Good Christians are Good Citizens
Posted by thelamp on October 4, 2006
Fewer than six weeks remain until the Nov. 7 election. Media and political analysts are speculating that values voters are discouraged and may not show up at the polls. A strong turnout of Christian voters can prove them wrong. If you still need to register, click here to view the registration deadline in your state.
People of faith struck a nerve in the 2004 presidential election. Supporters of traditional moral values initiated a momentum that must not falter now. This year, the number of ballot questions voters will consider is the highest in 10 years. That means CMC members have to do their homework.
Government is an institution established by God in Genesis 9. Prior to this time, violence had increased dramatically because there were no restraints on behavior. The purpose of government, then, according to the Bible, is to restrain evildoers.
The apostle Paul points this out in Romans 13. Paul lived in the Roman Empire, so he didn’t have the opportunity to participate in his government,. Latter-day Christians, though, live in a country governed “by the people and for the people.”
There are 60 million evangelical Christians in our country, yet less than one fourth of them vote in most elections. It’s not enough to pray for our country and its leaders. Put feet to the prayers.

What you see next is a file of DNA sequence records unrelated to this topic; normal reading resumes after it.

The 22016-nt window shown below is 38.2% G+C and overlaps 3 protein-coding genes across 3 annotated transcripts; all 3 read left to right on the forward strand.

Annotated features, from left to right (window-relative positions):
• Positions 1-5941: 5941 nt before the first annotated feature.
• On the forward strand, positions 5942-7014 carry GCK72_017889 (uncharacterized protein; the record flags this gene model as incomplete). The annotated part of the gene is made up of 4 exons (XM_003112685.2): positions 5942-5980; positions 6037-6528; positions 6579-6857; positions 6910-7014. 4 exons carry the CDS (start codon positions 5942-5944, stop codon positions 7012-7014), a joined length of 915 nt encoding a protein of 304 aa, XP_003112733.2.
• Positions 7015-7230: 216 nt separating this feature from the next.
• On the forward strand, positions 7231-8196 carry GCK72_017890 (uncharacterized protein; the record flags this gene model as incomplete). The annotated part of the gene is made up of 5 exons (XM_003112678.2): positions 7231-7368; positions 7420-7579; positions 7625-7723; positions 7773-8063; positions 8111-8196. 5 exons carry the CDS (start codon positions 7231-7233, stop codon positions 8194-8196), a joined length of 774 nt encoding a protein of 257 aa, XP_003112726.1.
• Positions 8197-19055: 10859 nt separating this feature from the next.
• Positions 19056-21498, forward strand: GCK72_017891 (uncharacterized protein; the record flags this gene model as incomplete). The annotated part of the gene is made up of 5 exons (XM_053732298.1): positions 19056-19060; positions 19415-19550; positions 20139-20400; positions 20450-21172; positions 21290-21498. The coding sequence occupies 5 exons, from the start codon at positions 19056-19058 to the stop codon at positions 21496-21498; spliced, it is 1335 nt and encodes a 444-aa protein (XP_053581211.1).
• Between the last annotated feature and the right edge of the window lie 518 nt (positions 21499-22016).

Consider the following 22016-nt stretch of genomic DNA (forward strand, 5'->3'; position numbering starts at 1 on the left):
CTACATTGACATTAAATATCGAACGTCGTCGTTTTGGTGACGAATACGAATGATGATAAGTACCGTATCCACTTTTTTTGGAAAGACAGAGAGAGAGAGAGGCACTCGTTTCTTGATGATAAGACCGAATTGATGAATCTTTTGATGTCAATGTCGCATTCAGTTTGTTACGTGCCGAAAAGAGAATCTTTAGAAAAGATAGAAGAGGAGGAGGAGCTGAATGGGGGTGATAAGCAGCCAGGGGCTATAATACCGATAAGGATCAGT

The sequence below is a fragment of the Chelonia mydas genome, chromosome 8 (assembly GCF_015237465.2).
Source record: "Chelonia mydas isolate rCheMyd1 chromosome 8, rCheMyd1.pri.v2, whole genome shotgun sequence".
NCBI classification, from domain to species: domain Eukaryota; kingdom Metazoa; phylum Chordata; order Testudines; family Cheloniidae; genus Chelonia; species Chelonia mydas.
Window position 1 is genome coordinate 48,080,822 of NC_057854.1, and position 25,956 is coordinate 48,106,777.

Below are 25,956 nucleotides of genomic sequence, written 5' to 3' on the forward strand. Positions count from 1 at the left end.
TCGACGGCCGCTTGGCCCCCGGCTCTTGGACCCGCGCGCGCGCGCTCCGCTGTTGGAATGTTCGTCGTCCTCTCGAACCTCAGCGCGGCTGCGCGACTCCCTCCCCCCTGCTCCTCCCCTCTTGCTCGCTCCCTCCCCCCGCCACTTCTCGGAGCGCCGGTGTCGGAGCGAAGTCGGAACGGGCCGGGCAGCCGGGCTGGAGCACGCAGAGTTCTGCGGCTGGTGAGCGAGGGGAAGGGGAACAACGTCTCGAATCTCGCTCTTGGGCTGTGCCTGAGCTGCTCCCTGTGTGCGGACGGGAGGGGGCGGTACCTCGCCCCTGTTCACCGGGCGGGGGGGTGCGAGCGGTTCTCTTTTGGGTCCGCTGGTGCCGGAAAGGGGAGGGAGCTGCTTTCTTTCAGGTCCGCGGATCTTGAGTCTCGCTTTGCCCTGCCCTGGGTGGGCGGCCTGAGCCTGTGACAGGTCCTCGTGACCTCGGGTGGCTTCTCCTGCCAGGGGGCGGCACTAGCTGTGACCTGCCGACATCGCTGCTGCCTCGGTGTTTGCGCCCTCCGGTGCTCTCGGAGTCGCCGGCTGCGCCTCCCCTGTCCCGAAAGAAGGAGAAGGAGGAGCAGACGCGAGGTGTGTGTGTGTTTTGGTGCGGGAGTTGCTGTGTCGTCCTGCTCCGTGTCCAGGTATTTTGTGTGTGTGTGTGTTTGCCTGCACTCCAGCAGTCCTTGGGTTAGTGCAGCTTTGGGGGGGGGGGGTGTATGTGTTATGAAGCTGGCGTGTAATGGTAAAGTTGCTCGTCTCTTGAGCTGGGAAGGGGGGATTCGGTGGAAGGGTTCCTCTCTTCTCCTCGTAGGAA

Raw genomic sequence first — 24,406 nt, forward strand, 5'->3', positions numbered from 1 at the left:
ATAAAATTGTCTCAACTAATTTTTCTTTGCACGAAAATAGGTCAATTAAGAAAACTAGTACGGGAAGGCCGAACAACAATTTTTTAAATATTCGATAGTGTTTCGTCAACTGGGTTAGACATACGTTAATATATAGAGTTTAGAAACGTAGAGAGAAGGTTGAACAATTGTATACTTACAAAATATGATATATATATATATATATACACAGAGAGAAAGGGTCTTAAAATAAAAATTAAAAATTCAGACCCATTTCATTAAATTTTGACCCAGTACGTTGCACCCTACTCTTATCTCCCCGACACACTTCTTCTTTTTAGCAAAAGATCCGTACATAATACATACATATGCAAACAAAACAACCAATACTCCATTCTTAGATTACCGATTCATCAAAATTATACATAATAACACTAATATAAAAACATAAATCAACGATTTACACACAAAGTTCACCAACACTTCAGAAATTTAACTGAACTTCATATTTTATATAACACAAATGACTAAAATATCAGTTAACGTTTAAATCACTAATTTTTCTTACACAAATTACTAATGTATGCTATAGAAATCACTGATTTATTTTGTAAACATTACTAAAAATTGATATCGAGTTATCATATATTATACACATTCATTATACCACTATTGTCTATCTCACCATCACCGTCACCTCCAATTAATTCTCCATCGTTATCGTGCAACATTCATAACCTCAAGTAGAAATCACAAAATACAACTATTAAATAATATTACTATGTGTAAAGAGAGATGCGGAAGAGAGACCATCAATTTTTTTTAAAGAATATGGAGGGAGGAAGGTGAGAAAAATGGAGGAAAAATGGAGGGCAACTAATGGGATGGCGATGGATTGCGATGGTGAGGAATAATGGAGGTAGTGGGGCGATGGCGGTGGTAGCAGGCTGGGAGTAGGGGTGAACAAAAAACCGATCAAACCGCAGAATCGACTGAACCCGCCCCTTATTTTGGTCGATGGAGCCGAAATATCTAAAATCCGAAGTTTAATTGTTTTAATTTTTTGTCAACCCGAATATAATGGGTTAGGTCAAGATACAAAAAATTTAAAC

Here’s an overview of some key issues at stake Nov. 7:
Property rights will be decided in 12 states. Voters in Louisiana, Arizona, California, Florida, Georgia, Idaho, Michigan, Nevada, New Hampshire, North Dakota, Oregon and South Carolina will consider six legislative referendums and six citizen initiatives.
Educated voters need to know what’s at stake. The Center for Moral Clarity recommends studying the proposals in advance. For example, the four Western states — Arizona, California, Idaho and Washington — will decide whether to follow Oregon’s lead and begin compensating citizens when government regulations lower the value of private property.
In 2004, a constitutional amendment made Oregon the only state to allow payments for so-called “regulatory takings.” The result has been more than 2,400 claims requesting more than $5.6 billion in compensation.
Same-sex marriage is coming to a vote in eight states. Twenty other states already have passed legislation in the wake of a 2003 Massachusetts court decision that legalized same-sex unions there.
The debate is heating up in Wisconsin, where Bible-believing citizens are battling for the right to define marriage rather than allowing a judge with an agenda to do it for them. Bans on same-sex marriage will also appear on ballots in Virginia, Colorado, South Carolina, Idaho, Arizona, South Dakota and Tennessee.
An abortion ban could become law in South Dakota, the location of this year’s most intense duel for life. A Nov. 7 referendum will determine whether the state will defend the culture of life or advance the culture of death. The future of the nation’s strictest abortion ban, which was passed by the state legislature, rests in voters’ hands. Abortion would be permitted only when the mother’s life is in jeopardy.
These are important decisions. Make a commitment to learn and understand the issues and candidates during the next six weeks.